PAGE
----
Review by Alex Reece Abbott
Staggerwing, Kaltman’s shrewd debut collection explores human foibles and absurdities, thwarted ambitions and survival strategies, with sharp observation and dark humour.
Set in post-crash America, through eleven memorable, incisive tales, we meet a wide range of – sometimes obsessive – people at moments of transition in their curdling existence, running into detours and dead-ends and yet somehow, trying to reach out, still trying to get by.
The character-led collection opens with the powerful first person, Stay A While, and comes full circle, ending with another first person story – Stella, the struggling mid-career artist of Tossed, who finally meets her old role model.
There is something deliciously engaging and gossipy about these fresh, original intergenerational tales of imperfection, which are ridden with disappointed hopes and dreams.
From Stay A While’s Mrs McIntire, and her moving campaign to break her loneliness (which quickly runs out of control), through to self-confessed mid-life “cycling beast”, bitter, divorced Danny, in Freedom, and Amanda, the opinionated, suffering dinner party hostess in Boss Man, who gets a pleasant surprise in the kitchen. In Melody, Barney, the knowing new retirement complex security guard finds he is actually naïve and exposed, while Blossoms nails teenage girlhood and the nightmare trip to summer camp – we’ve all been there.
Two of the stories explore the same event or location through the eyes of a range of characters, some touchingly recurrent. In Snow Day, three diverse lives collide during a storm, while in Honeymoon Suite, we meet a jittery bride before her wedding, a couple reaching the end of their marriage, a grieving, jilted jock – and the maid, a single mother who cleans up after them. Bigfoot taps the weird world of female friendship, as Mae tries to be accepted by a “perfectly imperfect” group of playschool alpha-mamas. The title story, Staggerwing, is a poignant tale of self-deception and realisation.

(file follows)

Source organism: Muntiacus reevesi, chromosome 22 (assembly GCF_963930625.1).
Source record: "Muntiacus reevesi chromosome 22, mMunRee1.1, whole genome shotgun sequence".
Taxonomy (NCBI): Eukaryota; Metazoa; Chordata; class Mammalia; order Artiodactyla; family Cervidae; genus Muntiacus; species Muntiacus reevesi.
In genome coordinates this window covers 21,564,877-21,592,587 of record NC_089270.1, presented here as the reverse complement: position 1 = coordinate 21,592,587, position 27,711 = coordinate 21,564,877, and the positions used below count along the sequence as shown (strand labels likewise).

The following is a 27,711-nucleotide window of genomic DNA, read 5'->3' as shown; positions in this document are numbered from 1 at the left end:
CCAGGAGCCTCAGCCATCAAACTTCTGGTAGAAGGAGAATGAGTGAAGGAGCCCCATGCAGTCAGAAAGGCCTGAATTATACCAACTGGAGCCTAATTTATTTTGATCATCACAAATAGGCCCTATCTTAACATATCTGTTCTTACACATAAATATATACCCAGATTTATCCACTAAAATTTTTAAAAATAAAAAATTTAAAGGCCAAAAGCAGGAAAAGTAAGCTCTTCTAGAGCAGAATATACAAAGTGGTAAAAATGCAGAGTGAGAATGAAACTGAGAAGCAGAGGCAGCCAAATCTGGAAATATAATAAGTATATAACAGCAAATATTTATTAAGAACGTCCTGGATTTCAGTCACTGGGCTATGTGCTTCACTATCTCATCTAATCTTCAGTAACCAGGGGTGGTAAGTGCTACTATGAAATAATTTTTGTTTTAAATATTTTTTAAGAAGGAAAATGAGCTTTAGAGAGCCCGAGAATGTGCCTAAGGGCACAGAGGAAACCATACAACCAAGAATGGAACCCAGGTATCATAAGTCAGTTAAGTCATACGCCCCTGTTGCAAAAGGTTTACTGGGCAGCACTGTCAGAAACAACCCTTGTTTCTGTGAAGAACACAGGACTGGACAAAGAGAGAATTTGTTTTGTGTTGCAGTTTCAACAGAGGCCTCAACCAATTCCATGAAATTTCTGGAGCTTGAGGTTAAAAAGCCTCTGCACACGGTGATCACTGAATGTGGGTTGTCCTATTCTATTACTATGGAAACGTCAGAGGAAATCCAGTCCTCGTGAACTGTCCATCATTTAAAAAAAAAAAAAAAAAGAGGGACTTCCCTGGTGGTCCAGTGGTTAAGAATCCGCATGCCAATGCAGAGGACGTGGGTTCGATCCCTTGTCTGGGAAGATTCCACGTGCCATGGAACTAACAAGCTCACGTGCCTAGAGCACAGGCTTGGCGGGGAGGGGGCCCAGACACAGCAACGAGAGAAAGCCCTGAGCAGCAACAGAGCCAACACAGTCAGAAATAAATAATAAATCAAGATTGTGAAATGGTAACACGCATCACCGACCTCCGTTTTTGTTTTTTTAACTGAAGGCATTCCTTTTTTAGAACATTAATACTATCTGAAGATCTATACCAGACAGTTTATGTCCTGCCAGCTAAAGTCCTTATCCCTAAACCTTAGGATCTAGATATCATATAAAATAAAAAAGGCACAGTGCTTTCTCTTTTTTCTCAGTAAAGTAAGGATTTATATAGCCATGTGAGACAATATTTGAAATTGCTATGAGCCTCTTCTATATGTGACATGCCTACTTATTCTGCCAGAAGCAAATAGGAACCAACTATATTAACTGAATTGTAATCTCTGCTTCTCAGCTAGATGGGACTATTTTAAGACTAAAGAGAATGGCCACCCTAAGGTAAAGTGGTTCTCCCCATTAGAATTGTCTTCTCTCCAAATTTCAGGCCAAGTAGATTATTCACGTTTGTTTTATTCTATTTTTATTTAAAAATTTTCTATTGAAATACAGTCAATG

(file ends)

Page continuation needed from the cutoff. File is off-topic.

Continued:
While her characters are quirky, Kaltman gives them their humanity and a dash of dignity, never falling to cliché. Her love of language and the colloquial shine through. Her natural style and an eye for detail and era charge these entertaining journeys with an acerbic, visceral quality – they jump off the page and beg for adaptation.
The arresting cover by award-winning illustrator and artist, Alison Seiffer, should see Staggerwing flying off the shelves.
Kaltman’s collection can be purchased here.
Please note that TSS does not receive anything for this.
ABOUT THE AUTHOR: ALICE KALTMAN/ @AliceKaltman Alice Kaltman is a writer and surfer who splits her time between Brooklyn and Montauk, New York. Staggerwing is her first collection of short stories. Her work appears in numerous journals including Joyland, Longform Fiction, Whiskey Paper, Storychord, The Stockholm Review, the Atticus Review, and Chicago Literati, and in print anthologies including The Pleasure You Suffer and On Montauk: A Literary Celebration. Her website is pretty.
An award-winning author, Alex writes across forms, genres and hemispheres. She has won the Northern Crime Competition and Arvon Prize, her short fiction often shortlists, including for the Sunday Business Post/Penguin Short Story Prize, and Bridport Prize. She is currently a finalist in the 2016 Over the Edge New Writer of the Year. Her literary historical novel, The Helpmeet is a 2016 Greenbean Irish Novel Fair winner.